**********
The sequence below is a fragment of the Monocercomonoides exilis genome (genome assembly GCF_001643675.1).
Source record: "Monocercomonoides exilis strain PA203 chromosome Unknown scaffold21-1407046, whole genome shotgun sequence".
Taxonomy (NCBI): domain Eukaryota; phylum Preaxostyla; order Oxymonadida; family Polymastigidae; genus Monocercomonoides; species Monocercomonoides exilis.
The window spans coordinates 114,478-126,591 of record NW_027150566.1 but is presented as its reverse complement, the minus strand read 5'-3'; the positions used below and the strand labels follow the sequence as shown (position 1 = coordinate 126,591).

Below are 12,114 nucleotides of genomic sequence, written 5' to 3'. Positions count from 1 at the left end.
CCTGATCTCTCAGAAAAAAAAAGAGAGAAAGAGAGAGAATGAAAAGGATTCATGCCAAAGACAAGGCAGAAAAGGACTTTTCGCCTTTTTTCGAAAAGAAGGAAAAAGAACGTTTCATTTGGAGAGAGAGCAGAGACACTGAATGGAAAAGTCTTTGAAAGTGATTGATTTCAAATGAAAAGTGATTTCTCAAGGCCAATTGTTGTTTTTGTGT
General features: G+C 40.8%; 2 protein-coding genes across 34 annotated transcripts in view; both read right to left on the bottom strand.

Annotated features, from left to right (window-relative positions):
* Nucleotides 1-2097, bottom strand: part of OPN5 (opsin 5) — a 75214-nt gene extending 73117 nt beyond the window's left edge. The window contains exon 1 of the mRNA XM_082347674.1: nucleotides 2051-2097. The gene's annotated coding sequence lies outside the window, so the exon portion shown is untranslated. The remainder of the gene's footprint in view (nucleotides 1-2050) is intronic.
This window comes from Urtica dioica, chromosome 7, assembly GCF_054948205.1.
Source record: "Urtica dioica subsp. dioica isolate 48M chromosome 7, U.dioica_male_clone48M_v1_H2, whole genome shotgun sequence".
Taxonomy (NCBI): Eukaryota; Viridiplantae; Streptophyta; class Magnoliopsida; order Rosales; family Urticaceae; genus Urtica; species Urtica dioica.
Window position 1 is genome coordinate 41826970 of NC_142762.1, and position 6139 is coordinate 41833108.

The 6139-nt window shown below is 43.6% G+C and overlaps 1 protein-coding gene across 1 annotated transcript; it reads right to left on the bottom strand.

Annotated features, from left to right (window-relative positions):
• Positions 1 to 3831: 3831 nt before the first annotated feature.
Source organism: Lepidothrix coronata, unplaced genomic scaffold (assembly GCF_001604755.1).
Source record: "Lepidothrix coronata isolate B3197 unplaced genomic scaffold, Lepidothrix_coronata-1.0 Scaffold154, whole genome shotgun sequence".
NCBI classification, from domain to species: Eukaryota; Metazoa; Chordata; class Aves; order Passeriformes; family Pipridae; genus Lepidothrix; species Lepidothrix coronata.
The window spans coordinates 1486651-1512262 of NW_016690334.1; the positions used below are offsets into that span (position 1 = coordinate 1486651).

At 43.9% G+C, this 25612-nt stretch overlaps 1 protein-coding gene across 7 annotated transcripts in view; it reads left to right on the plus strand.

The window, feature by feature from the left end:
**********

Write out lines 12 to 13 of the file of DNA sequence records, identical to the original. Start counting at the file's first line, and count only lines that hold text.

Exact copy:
Taxonomy (NCBI): Eukaryota; Viridiplantae; Streptophyta; class Magnoliopsida; order Rosales; family Urticaceae; genus Urtica; species Urtica dioica.
Window position 1 is genome coordinate 41826970 of NC_142762.1, and position 6139 is coordinate 41833108.